Intolerance, thy name is India
India was once known for its magnanimity and tolerance, but they seem to have disappeared, given the vandalism perpetrated on dissent.
Indian President Pranab Mukherjee’s second call in two weeks urging his countrymen to be unbigoted and accepting of differences in opinion and thought underlines the gravity of the situation. Stressing that humanism and pluralism must not be abandoned under any circumstance, he said Indian civilization had survived for 5000 years because of its enormous power of tolerance. “It has always accepted dissent and differences. A large number of languages, 1,600 dialects and seven religions co-exist in India. We have a Constitution that accommodates all these differences,” he added on the eve of the five-day Hindu festival of Durga Puja — when the President spends his time in his ancestral village home in the eastern Indian state of West Bengal.
On Oct. 7, the President speaking at a book release function in New Delhi averred: “We should not allow the core values of our civilization to wither away. Over the years, our civilisation has celebrated diversity, plurality and promoted and advocated tolerance. These values have kept us together over the centuries. Many ancient civilisations have collapsed but the Indian civilisation has survived because of its core civilisational values and adherence to them. If we keep them in mind, nothing can prevent our nation from forging ahead. Indian democracy is a marvel and we must celebrate, preserve and promote its strengths.”
But sadly, radical political organisations and individuals with jaundiced views have been holding India to ransom.
Last Saturday, a group of people in a Bengaluru (earlier Bangalore, in the southern Indian state of Karnataka) restaurant harassed and humiliated a young Australian couple, because the man had a tattoo of the Hindu goddess, Yellamma, on his shin.The group even threatened to skin the man’s leg.
When Matthew Gordon, 21 and his girlfriend, Emily Kassianou, 20 from Melbourne were dining at the restaurant, the group accosted him, saying that he was disrespecting Hinduism by sporting the tattoo on his shin. The men were terribly agitated.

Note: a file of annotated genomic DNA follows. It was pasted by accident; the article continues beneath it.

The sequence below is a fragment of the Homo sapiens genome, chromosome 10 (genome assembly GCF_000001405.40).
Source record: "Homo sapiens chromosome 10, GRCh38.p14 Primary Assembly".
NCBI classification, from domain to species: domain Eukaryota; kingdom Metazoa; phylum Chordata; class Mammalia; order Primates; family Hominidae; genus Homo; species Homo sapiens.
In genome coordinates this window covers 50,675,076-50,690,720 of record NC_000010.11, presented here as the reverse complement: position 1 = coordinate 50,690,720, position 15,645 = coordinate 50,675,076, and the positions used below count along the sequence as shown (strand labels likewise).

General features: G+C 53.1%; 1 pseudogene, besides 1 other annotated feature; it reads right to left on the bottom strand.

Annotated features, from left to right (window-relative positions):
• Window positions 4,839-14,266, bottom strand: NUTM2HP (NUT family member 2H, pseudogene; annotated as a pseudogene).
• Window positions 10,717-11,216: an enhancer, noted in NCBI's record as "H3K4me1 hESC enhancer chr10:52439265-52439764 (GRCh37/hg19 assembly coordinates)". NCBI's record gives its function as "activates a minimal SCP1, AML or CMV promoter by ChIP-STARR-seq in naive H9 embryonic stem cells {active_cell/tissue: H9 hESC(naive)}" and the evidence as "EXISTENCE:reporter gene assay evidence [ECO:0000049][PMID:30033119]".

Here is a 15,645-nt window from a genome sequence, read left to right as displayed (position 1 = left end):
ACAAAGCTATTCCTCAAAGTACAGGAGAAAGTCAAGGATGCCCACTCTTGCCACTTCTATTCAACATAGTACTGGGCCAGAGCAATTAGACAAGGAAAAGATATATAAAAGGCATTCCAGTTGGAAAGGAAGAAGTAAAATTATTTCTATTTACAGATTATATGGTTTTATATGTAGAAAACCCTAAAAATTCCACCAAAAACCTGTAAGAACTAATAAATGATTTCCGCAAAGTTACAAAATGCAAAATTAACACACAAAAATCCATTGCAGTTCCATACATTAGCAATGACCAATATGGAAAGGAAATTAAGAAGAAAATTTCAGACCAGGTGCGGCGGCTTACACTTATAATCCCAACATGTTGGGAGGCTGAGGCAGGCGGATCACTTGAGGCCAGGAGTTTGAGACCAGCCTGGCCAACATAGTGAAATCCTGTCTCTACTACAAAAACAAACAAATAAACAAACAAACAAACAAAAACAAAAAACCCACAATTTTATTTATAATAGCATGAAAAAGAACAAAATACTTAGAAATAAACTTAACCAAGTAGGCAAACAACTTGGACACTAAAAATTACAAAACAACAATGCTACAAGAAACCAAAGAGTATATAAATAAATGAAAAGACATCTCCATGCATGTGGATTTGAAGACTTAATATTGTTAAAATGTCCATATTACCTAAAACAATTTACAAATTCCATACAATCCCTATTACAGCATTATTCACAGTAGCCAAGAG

The policeman who arrived on the scene did not help, but instead gave the couple a dressing down and moral sermon. He took the couple to the police station and asked them to write a letter of apology. Gordon and Emily did that, and left Bengaluru the next day vowing never to return to India. They were to have stayed on till the end of February!
In recent days, there have been many such depressing incidents. Two Pakistani cricket commentators — Wasim Akram and Shoaib Akhtar — will have to leave Mumbai now, because the Shiv Sena, a coalition partner of the ruling Bharatiya Janata Party (BJP) in the Western Indian state of Maharashtra (whose capital is Mumbai), seems to have declared every Pakistani persona non-grata. Incredible as it may sound, the very same Akram was the cricket coach for the Kolkata Knight Riders when they were playing in Mumbai six months ago.
An Indian journalist, Sudheendra Kulkarni, was doused with black ink in Mumbai by Shiv Sena cadres, because he refused to cow down to their threats. They told him not to be part of the launch of a book written by a former Pakistani foreign minister, Khurshid Mahmud Kasuri. His book is called Neither a Hawk nor a Dove. A blackened Kulkarni however conducted the launch under heavy police protection.
On Oct. 19, Shiv Sena volunteers stormed the office of the Board of Cricket Control in India (BCCI) in Mumbai, gheraoed (encircled) its chief, Shashank Manohar, and told him not to go ahead with his meeting with his Pakistani counterpart, Shahryar Khan. The meeting, which has since then been put off, was meant to revive cricketing ties between the two neighboring nations.
The Shiv Sena, a party that fiercely believes in Hinduism, says that there should not be any cultural, literary or sporting exchanges between India and Pakistan till Islamabad puts an end to cross-border terrorism.
And, on the other hand, the beef war continues, with one more person being lynched in northern India, because he, a mere driver, was reportedly transporting cows!
In New Delhi, the other day, an independent member of the Jammu and Kashmir (a northern Indian state) Assembly, Engineer Rashid, was inked, because of his earlier “offence” of having hosted a beef party back home.
All these are extremely worrying and indicate a climate of radicalism that actually resents — and is even hostile to — dissenting views. While India’s BJP prime minister, Narendra Modi, has been implying and indicating that he wants to be a functioning executive — keen on development and progress — there are forces, perhaps even within the party, that want to impede him.
On Sunday, the BJP president and a Modi confidant, Amit Shah, served a gag order on four of the party leaders, guilty of incendiary remarks on the lynching of a Muslim man, Mohammad Akhlaq, a couple of weeks ago on the outskirts of New Delhi. He had supposedly stored beef in his home refrigerator.
In recent weeks, there has been a rising demand for a total ban on beef and cow slaughter. The animal is considered sacred by Hindus. There was also someone who wanted the cow to be declared India’s national animal, instead of the tiger.
The question now is, where will all this end?
Gautaman Bhaskaran is an author, commentator and movie critic, who has worked with The Statesman in Kolkata and The Hindu in Chennai for 35 years. He now writes for the Hindustan Times, the Gulf Times and The Seoul Times.
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